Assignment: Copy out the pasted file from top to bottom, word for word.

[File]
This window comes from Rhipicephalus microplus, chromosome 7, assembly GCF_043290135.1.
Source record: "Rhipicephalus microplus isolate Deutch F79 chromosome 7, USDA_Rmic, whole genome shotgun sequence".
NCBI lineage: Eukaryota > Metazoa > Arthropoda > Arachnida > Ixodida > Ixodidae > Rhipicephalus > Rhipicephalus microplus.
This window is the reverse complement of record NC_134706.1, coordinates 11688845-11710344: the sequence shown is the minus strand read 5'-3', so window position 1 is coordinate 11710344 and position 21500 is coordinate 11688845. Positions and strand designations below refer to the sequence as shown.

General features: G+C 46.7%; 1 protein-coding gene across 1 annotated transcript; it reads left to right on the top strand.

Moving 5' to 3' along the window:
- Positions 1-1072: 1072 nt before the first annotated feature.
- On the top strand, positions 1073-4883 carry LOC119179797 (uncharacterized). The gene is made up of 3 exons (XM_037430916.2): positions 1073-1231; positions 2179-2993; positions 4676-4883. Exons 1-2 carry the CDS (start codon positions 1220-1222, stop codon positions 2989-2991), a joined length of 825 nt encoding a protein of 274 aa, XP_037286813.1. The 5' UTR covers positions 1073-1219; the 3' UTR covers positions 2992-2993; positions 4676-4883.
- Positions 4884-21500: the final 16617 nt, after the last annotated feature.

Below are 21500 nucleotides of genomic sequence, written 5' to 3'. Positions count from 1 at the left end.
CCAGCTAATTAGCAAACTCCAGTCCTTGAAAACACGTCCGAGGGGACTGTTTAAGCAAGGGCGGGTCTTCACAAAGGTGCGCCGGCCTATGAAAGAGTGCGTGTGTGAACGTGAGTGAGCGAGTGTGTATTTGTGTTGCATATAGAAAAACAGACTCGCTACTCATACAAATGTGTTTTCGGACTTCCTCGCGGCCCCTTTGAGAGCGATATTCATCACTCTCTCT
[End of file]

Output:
This window comes from Rhipicephalus microplus, chromosome 7, assembly GCF_043290135.1.
Source record: "Rhipicephalus microplus isolate Deutch F79 chromosome 7, USDA_Rmic, whole genome shotgun sequence".
NCBI lineage: Eukaryota > Metazoa > Arthropoda > Arachnida > Ixodida > Ixodidae > Rhipicephalus > Rhipicephalus microplus.
This window is the reverse complement of record NC_134706.1, coordinates 11688845-11710344: the sequence shown is the minus strand read 5'-3', so window position 1 is coordinate 11710344 and position 21500 is coordinate 11688845. Positions and strand designations below refer to the sequence as shown.

General features: G+C 46.7%; 1 protein-coding gene across 1 annotated transcript; it reads left to right on the top strand.

Moving 5' to 3' along the window:
- Positions 1-1072: 1072 nt before the first annotated feature.
- On the top strand, positions 1073-4883 carry LOC119179797 (uncharacterized). The gene is made up of 3 exons (XM_037430916.2): positions 1073-1231; positions 2179-2993; positions 4676-4883. Exons 1-2 carry the CDS (start codon positions 1220-1222, stop codon positions 2989-2991), a joined length of 825 nt encoding a protein of 274 aa, XP_037286813.1. The 5' UTR covers positions 1073-1219; the 3' UTR covers positions 2992-2993; positions 4676-4883.
- Positions 4884-21500: the final 16617 nt, after the last annotated feature.

Below are 21500 nucleotides of genomic sequence, written 5' to 3'. Positions count from 1 at the left end.
CCAGCTAATTAGCAAACTCCAGTCCTTGAAAACACGTCCGAGGGGACTGTTTAAGCAAGGGCGGGTCTTCACAAAGGTGCGCCGGCCTATGAAAGAGTGCGTGTGTGAACGTGAGTGAGCGAGTGTGTATTTGTGTTGCATATAGAAAAACAGACTCGCTACTCATACAAATGTGTTTTCGGACTTCCTCGCGGCCCCTTTGAGAGCGATATTCATCACTCTCTCT